If you have a record of default in your federal student loans but have rehabilitated your loan by complying in timely payments, you may still be eligible for loan consolidation through income-based repayment plans. You cannot include private student loans with your federal loans in this type of loan consolidation.

Loan Refinancing

When your student loans are issued by private financial agencies, the program that will apply for merging your loans is refinancing. The lender that is refinancing your new, single private loan will pay off all the outstanding balances of your current loans.

The chances of getting a lower new interest rate for refinancing will depend on your credit score and your consigner’s at the time of loan consolidation application. You will be charged a higher or lower weighted average interest rate on your private student loans depending on your credit score.

The interest rate may also vary anytime during the loan’s term because private interest credit rates are based on an index. If you maintain a good credit score, it’s likely that competitive rates will apply on your loan even when rate changes occur.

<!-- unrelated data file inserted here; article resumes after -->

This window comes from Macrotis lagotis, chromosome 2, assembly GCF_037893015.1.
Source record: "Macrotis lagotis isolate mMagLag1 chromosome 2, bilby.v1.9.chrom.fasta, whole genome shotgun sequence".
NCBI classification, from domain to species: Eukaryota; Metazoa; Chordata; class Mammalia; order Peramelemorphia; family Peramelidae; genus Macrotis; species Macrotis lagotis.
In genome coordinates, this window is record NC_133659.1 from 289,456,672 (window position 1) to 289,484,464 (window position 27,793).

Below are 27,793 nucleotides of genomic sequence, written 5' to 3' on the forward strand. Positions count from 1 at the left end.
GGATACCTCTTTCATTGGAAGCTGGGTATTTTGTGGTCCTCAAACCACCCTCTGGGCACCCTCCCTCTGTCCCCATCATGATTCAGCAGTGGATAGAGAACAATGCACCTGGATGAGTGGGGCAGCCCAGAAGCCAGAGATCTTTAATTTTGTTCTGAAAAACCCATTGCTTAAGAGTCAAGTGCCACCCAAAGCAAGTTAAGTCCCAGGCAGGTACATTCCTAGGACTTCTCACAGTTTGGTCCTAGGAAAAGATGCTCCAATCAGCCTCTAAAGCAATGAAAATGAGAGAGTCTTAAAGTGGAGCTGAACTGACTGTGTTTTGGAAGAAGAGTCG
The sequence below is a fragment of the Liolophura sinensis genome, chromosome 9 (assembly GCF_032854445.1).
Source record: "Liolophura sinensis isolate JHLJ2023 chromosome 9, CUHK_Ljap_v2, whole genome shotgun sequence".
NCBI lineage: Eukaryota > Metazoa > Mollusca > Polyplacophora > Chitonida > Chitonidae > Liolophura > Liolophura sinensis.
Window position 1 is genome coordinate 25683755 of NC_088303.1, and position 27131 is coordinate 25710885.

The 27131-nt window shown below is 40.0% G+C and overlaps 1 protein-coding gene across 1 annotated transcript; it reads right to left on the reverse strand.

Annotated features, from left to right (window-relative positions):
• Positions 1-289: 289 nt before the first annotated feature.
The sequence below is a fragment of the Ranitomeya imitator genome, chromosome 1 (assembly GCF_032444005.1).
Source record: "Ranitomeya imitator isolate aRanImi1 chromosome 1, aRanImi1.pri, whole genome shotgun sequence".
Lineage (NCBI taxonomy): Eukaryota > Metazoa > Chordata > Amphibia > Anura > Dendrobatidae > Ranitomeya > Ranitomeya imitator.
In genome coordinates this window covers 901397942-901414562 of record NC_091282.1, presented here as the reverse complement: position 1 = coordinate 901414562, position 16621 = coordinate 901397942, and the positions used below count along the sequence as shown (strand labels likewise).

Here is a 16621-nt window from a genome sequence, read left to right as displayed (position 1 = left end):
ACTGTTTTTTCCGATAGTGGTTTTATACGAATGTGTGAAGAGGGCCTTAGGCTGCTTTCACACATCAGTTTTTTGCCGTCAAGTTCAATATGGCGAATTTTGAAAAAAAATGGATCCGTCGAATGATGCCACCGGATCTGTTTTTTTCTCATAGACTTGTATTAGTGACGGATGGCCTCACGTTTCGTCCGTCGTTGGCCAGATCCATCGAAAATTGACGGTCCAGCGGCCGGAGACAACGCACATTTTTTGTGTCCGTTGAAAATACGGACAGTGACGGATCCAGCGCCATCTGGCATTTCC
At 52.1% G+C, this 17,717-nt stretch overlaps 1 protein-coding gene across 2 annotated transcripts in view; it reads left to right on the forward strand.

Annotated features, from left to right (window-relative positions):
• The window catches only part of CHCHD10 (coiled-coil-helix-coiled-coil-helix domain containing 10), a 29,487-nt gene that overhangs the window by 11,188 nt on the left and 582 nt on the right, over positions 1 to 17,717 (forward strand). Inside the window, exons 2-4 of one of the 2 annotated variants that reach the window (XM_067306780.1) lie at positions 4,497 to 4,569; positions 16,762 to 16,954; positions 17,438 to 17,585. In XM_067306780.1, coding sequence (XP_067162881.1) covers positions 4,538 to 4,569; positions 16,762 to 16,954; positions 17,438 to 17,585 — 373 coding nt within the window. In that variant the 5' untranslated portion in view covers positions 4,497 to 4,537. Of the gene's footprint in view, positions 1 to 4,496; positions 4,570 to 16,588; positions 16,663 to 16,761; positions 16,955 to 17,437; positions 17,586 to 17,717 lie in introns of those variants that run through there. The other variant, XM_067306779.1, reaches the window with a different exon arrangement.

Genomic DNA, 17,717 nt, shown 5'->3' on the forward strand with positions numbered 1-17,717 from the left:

Difference Between Loan Consolidation and Refinancing

What are Important Factors Considered for Loan Consolidation Eligibility?

Loan consolidation or refinancing programs require strict qualifications from borrowers. Because consolidated loans are reconstructed loans in general, you will be applying for the longest possible term that can be given to you. In which case lenders balance the risk of borrowers defaulting on payments by keeping tabs on these factors:

Your financial history – Your spending behavior tells about what you prioritize or how you spend your money. Lenders would like to see that major loans are on top of your repayment list with no record of default.

Your income level and job status – Lenders require a minimum income level to qualify for loan consolidation. Lenders want to see a good potential that you’ll increase your income level in the near future even if your current income at the time of application is only at the minimum. They also look for the security of work tenure, without the high risk of being laid off anytime within the loan’s term.

A good credit score – A good credit score plays an important role in your loan application as it determines your loan amount, the repayment term and the interest rate applied on the loan. To qualify for loan consolidation, you need to have a score of at least 600. The higher your score, the higher your chances of being given a lower rate for your loan.